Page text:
Felicia Mitchell is a poet and writer who makes her home in southwestern Virginia, where she teaches at Emory & Henry College. She was diagnosed with Stage 2b HER2-positive breast cancer in 2010. Website: www.feliciamitchell.net
Even those who have undergone mastectomies can enjoy a vintage bralette. And maybe being more comfortable with who I am, a survivor who did not opt for reconstruction, can be a lesson to others.
Lately, Facebook ads want to introduce me to comfortable bras. Such ads include a bra perfect for Zoom meetings or stretchy bras intended to reduce the pop-up effect (you know, that thing that happens when one's breasts spill out in all directions). As a survivor who did not opt for reconstruction after a unilateral mastectomy, I had to decide if I should be annoyed or amused that some algorithm said: "sell her a bra."
What did I do? Rant? Despair? Try to opt-out of such ads? I freely admit that I became intrigued by some of the designs. How could I not study them? Rather than making me want to shop online, the ads made me nostalgic for the days of bralettes and wispy lace.
While I have a few sports bras and a prosthetic bra purchased after the mastectomy, as well as "bras" I constructed, my lingerie drawer includes very pretty things layered under the practical stuff. Catering to my nostalgia, I was happy to unearth a lovely beige bralette, a black lace number I bought to wear with a silk dress I wore to a high school reunion and a white one that was my go-to bralette 30 years ago. These pre-cancer retro bralettes appeared perfect for summer.
The white bralette, while still enchanting with lace overlaying nylon, has lost most of its cling. I still love its style. And you know what? The small cups work their magic, one providing modesty for the left side and the other collapsing nicely so as not to appear crumpled underneath a shirt.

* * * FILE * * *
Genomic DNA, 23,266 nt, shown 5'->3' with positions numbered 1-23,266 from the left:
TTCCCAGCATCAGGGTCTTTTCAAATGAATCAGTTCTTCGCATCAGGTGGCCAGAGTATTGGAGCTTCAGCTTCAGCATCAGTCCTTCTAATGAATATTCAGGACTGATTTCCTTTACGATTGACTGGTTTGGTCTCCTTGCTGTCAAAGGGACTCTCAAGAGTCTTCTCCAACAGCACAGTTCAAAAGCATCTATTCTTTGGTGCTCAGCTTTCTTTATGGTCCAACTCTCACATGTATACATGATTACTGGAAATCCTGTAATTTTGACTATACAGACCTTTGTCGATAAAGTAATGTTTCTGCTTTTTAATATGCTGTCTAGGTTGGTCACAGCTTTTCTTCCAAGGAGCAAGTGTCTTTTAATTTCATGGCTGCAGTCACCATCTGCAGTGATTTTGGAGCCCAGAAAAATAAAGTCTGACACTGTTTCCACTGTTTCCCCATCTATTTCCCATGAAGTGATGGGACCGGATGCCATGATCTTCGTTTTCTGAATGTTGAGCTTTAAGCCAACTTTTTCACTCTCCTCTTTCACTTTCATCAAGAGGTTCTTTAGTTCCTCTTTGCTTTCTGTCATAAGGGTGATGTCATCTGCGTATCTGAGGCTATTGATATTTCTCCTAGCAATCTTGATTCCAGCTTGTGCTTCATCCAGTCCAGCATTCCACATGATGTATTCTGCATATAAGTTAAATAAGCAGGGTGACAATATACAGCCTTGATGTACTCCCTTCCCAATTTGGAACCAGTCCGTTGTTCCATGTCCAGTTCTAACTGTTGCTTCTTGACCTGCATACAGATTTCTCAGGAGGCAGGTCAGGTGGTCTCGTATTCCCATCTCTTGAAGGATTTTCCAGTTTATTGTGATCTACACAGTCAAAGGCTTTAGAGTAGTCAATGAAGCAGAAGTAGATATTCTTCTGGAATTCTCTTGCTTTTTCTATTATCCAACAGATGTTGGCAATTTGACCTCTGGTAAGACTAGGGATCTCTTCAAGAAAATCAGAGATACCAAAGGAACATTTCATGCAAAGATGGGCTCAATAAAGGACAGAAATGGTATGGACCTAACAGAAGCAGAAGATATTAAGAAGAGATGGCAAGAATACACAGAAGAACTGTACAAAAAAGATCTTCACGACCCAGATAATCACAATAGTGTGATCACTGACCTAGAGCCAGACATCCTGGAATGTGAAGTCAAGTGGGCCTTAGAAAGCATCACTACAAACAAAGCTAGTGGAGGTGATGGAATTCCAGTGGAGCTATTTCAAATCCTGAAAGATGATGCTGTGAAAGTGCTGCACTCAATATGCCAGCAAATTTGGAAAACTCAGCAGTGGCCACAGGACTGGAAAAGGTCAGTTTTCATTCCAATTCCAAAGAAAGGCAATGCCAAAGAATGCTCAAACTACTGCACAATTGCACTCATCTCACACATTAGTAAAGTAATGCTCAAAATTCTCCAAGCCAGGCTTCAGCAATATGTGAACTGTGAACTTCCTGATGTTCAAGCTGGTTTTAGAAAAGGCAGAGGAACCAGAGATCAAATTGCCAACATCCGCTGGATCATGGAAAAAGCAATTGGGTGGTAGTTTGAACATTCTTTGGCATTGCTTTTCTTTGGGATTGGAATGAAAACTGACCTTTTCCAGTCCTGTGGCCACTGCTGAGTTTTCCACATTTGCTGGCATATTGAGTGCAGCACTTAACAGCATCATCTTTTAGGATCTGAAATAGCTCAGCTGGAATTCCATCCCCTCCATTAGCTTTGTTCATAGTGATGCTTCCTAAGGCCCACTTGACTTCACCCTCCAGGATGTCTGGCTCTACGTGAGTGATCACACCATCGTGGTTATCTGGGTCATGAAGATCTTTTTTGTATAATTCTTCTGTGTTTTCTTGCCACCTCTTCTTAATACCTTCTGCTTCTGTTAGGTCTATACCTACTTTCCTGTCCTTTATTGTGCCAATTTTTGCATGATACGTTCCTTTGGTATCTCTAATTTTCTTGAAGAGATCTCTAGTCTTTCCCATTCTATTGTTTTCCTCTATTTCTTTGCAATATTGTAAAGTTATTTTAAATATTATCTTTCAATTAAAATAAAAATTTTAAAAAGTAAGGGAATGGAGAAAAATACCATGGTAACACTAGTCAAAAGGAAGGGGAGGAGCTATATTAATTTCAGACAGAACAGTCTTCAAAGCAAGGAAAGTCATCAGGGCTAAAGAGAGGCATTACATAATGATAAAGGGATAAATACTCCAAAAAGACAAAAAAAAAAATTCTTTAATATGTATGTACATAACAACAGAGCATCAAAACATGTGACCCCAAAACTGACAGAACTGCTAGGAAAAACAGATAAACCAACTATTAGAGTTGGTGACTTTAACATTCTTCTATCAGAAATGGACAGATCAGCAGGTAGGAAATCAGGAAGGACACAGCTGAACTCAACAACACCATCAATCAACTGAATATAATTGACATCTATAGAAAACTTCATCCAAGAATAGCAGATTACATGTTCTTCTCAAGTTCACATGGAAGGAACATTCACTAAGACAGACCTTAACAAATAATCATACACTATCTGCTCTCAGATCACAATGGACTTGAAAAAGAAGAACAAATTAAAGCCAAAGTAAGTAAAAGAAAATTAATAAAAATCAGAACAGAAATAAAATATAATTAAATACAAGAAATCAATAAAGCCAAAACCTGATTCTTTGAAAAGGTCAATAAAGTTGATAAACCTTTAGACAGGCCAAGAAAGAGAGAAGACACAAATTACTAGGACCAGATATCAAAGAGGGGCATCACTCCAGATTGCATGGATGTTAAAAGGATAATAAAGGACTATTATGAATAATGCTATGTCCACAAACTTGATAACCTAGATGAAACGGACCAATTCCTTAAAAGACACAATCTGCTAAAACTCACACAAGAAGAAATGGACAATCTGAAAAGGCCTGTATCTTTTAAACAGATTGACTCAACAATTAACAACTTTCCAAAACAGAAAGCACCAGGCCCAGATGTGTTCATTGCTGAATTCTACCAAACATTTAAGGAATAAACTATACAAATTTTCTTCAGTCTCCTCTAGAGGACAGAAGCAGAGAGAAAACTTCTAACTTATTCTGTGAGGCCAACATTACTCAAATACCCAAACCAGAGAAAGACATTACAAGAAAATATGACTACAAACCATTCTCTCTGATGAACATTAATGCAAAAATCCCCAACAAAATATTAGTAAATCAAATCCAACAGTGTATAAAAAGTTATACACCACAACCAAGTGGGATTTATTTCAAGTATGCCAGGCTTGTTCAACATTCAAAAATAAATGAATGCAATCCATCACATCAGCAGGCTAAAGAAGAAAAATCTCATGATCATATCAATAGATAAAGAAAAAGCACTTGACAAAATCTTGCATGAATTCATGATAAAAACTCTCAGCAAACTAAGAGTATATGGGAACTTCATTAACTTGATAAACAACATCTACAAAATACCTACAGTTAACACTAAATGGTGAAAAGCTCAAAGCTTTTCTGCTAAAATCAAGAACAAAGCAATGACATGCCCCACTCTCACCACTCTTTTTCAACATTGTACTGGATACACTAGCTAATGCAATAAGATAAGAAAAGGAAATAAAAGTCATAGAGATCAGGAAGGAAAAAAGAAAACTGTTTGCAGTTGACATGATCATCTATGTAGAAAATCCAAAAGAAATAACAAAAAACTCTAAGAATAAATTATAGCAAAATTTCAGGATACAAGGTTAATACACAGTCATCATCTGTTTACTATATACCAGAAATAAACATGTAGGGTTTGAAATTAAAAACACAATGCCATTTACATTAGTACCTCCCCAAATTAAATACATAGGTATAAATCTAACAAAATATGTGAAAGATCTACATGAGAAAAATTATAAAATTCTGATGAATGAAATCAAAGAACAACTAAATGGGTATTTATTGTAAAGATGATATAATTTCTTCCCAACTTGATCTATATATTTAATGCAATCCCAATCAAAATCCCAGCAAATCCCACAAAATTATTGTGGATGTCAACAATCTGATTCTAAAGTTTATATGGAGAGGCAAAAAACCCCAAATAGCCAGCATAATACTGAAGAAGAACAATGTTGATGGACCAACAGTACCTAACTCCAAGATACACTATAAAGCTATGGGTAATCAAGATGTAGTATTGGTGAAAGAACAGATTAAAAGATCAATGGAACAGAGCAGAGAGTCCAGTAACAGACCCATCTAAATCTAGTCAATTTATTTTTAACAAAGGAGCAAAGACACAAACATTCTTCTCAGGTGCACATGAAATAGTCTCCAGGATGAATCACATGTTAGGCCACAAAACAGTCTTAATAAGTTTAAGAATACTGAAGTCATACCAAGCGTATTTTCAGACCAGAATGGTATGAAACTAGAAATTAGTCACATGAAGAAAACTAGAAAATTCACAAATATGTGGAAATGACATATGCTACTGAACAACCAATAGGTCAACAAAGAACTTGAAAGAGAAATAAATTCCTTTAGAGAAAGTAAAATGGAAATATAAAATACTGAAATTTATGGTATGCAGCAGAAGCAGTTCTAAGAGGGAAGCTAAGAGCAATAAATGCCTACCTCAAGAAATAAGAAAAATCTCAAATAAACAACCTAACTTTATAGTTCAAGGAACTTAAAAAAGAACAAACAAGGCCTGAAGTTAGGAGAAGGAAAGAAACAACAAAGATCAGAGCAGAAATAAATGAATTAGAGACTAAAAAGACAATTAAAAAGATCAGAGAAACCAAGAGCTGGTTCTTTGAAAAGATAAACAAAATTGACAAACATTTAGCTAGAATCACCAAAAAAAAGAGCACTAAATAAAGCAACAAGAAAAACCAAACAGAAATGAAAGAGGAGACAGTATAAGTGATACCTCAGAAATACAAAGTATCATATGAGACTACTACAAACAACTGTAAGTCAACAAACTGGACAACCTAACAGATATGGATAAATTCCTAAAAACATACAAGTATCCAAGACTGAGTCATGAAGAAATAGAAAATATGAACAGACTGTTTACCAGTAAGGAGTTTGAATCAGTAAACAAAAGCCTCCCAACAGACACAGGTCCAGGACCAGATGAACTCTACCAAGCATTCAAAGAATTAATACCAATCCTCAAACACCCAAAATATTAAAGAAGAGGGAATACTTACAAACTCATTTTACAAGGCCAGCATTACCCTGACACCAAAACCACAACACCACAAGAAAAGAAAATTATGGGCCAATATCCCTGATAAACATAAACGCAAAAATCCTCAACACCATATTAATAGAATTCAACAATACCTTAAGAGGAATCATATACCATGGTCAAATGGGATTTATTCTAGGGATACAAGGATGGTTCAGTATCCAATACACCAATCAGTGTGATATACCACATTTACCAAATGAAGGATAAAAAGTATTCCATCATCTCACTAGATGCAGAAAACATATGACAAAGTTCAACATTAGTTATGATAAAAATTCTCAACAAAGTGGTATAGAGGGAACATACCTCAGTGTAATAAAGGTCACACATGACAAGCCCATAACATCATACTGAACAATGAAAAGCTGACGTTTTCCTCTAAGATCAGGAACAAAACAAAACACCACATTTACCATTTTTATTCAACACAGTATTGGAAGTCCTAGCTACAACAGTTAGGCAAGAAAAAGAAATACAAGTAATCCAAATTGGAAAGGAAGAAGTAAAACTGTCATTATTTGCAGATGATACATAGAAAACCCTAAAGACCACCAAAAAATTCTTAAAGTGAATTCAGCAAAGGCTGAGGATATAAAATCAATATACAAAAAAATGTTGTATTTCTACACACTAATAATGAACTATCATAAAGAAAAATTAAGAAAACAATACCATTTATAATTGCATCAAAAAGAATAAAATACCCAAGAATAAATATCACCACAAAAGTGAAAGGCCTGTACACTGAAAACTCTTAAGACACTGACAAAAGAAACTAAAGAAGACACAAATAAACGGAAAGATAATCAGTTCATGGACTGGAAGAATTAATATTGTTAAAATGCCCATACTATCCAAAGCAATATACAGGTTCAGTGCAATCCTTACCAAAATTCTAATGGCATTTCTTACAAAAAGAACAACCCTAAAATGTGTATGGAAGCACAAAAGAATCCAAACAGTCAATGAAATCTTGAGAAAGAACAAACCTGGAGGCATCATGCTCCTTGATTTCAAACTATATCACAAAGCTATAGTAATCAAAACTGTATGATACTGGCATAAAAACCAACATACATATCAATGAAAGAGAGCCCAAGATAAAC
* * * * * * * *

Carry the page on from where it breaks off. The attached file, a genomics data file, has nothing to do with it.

Repurposing my vintage bralettes opened up my summer wardrobe. Usually, as the temperature gauge rises, I prefer to be braless under a black t-shirt easily covered with a long-sleeved shirt when I need to run around in public. The other day, though, I left for the grocery store without taking the long-sleeved shirt, though it felt odd at first as I paused at the door and questioned this fashion choice.
No, I thought, I was wearing a bralette. I could do anything! I could be Cinderella or make a Zoom call or go to the grocery store to get cat food and whatever else I might grab in my allotted few minutes (as I prefer curbside pickup these days). Off I went in black t-shirt over wispy white bra, straps thankfully loose on my shoulders, to the store.
Survivors, along with cancer patients and other high-risk groups, are at risk for complications of COVID-19. Some of us have more than one risk factor. That is why I buy groceries curbside and shop alongside others only now and then. Fully masked on this day, with disinfecting wipe in hand, I zoomed through the store, pausing briefly only once to glance at a line by the pharmacy, where a woman not wearing a mask glanced straight at my chest.
Had she never seen a one-breasted woman? I wonder because so few people ever seem to stare. But she did, her eyes locked chest-level long enough for me to see her seeing me as I was, a survivor buying cat food. She made me feel as valued as a public service announcement.
What if this woman saw me as a reason to rethink the decision to eschew masks? What if she began to realize that not wearing a mask, especially in a store that asks you to in a state that requires it, is insensitive? Or maybe she decided, right that moment, to schedule a mammogram. Such thoughts in the grocery store could have been magical thinking but I believe in magic and am glad potentially triggering ads made me excavate old bralettes, which made me feel braver to be myself in public.